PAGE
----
(331c) Desolvent-Free Vaccine Platform to Enhance Effectiveness of Protein Subunit Vaccines | AIChE

(331c) Desolvent-Free Vaccine Platform to Enhance Effectiveness of Protein Subunit Vaccines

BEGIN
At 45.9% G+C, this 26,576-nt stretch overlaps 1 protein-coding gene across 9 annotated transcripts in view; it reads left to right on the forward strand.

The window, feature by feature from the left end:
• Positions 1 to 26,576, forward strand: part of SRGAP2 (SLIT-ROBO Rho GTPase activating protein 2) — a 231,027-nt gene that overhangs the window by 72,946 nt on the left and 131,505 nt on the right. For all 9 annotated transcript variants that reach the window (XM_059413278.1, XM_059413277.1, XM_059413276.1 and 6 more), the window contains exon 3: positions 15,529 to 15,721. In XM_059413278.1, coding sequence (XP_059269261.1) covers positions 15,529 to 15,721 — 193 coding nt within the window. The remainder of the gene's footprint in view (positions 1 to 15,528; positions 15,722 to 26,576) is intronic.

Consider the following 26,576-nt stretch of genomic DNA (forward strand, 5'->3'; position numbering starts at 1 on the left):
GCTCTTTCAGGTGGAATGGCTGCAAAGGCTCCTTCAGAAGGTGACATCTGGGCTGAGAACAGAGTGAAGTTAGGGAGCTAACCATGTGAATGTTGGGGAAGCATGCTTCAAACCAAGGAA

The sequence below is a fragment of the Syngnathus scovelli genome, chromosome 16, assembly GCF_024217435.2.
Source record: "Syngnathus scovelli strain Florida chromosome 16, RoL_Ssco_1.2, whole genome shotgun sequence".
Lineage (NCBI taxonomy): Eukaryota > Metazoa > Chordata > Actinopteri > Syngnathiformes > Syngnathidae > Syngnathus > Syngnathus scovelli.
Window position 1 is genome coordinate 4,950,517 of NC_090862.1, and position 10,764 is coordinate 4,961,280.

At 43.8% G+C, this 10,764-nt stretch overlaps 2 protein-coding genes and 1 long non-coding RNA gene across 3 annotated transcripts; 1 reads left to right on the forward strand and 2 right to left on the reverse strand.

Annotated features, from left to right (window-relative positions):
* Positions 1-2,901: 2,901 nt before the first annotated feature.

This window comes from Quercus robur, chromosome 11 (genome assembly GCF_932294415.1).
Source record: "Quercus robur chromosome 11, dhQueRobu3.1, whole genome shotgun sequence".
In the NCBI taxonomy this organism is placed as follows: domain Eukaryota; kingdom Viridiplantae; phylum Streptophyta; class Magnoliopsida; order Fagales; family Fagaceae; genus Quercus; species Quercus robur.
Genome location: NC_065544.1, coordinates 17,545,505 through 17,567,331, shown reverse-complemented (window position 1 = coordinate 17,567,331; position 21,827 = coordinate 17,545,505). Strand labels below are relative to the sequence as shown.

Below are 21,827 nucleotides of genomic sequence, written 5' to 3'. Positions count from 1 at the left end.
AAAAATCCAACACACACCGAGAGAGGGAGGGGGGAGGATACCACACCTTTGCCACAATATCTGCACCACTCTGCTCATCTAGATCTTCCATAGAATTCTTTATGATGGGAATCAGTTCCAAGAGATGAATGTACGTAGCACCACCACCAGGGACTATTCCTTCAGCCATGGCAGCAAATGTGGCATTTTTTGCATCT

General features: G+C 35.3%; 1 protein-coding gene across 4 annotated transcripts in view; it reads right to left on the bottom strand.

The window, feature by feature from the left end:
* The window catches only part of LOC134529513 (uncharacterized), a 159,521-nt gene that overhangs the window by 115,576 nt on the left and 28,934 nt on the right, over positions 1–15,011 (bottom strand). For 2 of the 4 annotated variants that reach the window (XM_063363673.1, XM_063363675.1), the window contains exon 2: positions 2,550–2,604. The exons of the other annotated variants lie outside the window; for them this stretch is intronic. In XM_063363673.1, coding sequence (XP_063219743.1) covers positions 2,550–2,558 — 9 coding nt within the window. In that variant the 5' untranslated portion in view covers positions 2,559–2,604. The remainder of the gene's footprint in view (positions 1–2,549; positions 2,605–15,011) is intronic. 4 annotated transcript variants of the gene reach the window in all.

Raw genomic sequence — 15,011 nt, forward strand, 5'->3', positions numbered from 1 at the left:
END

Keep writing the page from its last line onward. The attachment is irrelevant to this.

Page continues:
Vaccination has provided the most effective protection against viruses. Subunit vaccines have significant advantages over whole killed or inactivated viruses in terms of immune specificity and safety. However, protein subunit vaccines can have challenges such as low immunogenicity. Previously, our lab overcame this challenge by development of protein nanoparticles, developed by desolvating whole protein antigens and stabilizing via covalent crosslinking. Protein nanoparticles have been made from several antigens, including the highly conserved domains of influenza proteins such as the stalk of hemagglutinin and nucleoprotein. While the particles induce protective humoral and cellular responses, the desolvent, typically an alcohol, compromised the structure of the antigen. It is particularly important to preserve conformational epitopes in protein nanoparticle antigens in order to engage B cell receptors directly and enhance the strength and breadth of the humoral response. We hypothesized that effectiveness of vaccine protein nanoparticles could be improved by developing desolvent free fabrication processes that maintain antigen structure. Desolvent-free nanoparticles were synthesized by using ovalbumin as a model antigen via different approaches. Directly crosslinking or salt precipitating ovalbumin were identified as the best methods in terms of physicochemical properties (size~ 250 nm and PDI~ 0.2-0.29). These methods were also confirmed to produce hemagglutinin particles, an antigen that was unfolded by the desolvation process. Retention of ovalbumin conformation in desolvent-free nanoparticles was observed by circular dichroism while conformation of ovalbumin in desolvated nanoparticles was significantly compromised. The same phenomenon was also confirmed by molecular dynamics simulation of ovalbumin folding in the alcohol desolvent mixture compared to water. To evaluate the effect of desolvent-free nanoparticles on immune system activation, dendritic cells were stimulated with desolvated and desolvent-free nanoparticles. Surprisingly, expression levels of CD86, a maturation marker of dendritic cells, elicited by desolvent-free nanoparticles were higher than those by desolvated nanoparticles. For in vivo efficacy evaluation of the desolvent-free vaccines, mice have been injected intramuscularly with desolvent-free and desolvated nanoparticles, and also coated nanoparticles which were prepared by crosslinking ovalbumin proteins to the surface of desolvated nanoparticles. While coated desolvated nanoparticles were previously shown to better elicit immune responses than uncoated desolvated nanoparticles, the coated desolvated nanoparticles can only incorporate a limited amount of antigens with preserved structure and have not been directly compared to the desolvent-free nanoparticles. The results from in vivo study in concert with in vitro study will be presented and will reveal whether the new desolvent-free platform can be a promising strategy to improve immune responses to subunit protein vaccines.